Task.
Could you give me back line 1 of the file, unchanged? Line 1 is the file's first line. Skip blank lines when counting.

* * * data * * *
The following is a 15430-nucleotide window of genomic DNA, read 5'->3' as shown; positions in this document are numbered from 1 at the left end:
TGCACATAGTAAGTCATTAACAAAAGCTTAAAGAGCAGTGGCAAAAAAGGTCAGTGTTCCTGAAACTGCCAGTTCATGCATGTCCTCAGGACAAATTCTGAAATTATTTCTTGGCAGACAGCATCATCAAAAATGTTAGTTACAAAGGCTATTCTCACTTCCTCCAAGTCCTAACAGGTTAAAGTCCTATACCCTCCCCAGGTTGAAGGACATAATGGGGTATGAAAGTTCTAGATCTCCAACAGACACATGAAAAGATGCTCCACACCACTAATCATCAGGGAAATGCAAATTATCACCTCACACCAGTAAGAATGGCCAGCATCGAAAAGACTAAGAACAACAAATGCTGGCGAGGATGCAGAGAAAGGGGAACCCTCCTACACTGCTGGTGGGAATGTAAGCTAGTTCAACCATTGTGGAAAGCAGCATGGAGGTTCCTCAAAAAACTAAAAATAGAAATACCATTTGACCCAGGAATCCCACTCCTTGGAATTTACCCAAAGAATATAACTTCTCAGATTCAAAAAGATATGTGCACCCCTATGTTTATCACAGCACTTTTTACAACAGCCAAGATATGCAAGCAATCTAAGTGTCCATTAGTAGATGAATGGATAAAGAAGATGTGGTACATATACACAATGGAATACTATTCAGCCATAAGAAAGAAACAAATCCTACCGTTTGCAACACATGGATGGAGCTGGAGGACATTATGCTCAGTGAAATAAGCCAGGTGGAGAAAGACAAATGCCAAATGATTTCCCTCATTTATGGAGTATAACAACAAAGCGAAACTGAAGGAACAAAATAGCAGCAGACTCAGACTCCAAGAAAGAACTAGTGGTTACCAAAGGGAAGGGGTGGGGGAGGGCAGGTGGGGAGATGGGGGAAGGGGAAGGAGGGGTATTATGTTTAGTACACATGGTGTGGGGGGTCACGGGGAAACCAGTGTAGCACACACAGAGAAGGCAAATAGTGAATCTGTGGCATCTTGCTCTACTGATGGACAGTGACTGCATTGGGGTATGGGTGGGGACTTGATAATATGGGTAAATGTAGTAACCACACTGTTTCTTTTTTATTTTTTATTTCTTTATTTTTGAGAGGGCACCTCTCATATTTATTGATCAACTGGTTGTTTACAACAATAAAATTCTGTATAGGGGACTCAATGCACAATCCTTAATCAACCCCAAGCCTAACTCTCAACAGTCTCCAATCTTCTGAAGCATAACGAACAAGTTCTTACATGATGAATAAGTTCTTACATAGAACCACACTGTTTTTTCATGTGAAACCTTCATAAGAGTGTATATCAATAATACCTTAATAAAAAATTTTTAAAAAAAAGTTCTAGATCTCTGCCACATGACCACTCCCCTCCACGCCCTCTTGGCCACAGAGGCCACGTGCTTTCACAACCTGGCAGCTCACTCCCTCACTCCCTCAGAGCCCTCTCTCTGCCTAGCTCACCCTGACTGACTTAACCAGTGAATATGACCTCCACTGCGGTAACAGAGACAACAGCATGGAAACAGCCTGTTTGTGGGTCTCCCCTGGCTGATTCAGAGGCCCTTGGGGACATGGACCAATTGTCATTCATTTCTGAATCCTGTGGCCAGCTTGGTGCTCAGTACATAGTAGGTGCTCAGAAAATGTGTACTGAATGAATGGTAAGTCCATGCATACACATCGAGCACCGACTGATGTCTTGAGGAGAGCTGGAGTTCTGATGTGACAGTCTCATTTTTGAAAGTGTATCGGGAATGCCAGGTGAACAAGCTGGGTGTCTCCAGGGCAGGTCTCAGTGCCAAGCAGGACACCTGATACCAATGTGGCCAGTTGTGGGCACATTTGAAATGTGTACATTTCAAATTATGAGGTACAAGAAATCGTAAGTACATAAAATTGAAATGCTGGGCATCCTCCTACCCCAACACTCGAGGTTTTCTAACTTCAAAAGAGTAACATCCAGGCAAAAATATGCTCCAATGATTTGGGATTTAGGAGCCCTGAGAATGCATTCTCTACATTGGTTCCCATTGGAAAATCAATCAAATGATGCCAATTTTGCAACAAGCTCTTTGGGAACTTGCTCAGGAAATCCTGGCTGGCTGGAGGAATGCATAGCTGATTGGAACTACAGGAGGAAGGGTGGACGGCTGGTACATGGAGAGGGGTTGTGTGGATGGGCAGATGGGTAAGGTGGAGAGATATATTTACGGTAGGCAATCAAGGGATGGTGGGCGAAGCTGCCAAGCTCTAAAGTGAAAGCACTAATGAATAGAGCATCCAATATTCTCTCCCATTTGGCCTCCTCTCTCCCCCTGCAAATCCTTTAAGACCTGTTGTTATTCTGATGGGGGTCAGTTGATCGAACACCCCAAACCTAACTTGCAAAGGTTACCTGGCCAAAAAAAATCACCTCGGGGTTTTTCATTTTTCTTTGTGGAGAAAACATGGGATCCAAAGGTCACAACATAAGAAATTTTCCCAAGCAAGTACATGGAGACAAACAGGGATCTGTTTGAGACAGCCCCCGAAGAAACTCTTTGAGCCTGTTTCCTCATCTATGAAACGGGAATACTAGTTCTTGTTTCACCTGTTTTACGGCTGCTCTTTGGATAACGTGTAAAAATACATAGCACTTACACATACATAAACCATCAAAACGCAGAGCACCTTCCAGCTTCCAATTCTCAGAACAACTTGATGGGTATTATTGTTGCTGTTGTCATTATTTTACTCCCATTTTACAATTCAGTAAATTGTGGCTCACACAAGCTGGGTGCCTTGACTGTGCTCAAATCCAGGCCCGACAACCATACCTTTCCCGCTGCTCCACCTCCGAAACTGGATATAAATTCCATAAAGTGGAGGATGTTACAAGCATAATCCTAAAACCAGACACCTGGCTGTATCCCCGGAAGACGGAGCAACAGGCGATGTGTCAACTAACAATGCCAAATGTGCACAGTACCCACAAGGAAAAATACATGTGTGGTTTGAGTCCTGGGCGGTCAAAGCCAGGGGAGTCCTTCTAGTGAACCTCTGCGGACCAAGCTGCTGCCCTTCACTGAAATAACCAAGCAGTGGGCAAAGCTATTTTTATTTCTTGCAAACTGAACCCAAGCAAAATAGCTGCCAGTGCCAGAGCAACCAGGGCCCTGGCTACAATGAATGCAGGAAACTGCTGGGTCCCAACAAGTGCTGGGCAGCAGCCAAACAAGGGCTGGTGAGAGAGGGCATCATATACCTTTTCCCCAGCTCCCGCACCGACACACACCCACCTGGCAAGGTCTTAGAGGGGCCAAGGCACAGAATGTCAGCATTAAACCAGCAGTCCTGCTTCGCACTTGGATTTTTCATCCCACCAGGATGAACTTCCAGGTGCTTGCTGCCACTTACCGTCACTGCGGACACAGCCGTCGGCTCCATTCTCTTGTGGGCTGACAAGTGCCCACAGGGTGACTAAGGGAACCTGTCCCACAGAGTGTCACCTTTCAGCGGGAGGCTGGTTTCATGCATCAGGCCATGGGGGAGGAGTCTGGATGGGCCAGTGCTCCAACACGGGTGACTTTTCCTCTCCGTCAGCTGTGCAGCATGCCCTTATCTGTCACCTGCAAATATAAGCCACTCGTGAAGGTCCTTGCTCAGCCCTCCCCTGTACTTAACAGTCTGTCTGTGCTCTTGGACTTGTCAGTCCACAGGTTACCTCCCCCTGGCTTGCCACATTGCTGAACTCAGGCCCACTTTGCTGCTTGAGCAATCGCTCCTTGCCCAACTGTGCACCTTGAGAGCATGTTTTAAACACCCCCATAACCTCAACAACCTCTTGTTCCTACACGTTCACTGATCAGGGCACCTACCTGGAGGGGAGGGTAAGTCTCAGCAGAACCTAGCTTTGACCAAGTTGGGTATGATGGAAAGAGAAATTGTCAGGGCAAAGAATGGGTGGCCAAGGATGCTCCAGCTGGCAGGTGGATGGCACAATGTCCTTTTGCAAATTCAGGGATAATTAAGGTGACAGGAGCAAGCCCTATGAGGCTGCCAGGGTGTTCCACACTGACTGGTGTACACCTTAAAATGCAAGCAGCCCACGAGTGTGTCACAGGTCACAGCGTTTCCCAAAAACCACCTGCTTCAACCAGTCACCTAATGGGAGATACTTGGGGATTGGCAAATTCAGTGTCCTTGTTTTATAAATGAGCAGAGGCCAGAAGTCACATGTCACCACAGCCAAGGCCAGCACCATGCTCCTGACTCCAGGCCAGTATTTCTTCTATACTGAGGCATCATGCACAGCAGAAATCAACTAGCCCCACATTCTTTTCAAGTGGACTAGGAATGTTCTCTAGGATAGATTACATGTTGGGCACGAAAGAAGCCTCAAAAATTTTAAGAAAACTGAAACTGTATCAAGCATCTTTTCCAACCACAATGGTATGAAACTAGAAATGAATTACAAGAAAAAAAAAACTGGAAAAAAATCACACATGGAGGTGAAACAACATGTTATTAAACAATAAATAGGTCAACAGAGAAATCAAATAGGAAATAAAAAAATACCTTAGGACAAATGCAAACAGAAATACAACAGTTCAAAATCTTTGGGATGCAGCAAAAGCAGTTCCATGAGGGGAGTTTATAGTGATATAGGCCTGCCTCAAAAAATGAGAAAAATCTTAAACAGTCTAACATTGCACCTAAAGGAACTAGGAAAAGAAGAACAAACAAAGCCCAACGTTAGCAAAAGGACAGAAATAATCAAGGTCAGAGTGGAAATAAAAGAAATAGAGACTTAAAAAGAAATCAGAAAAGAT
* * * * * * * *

The following is a 15430-nucleotide window of genomic DNA, read 5'->3' as shown; positions in this document are numbered from 1 at the left end: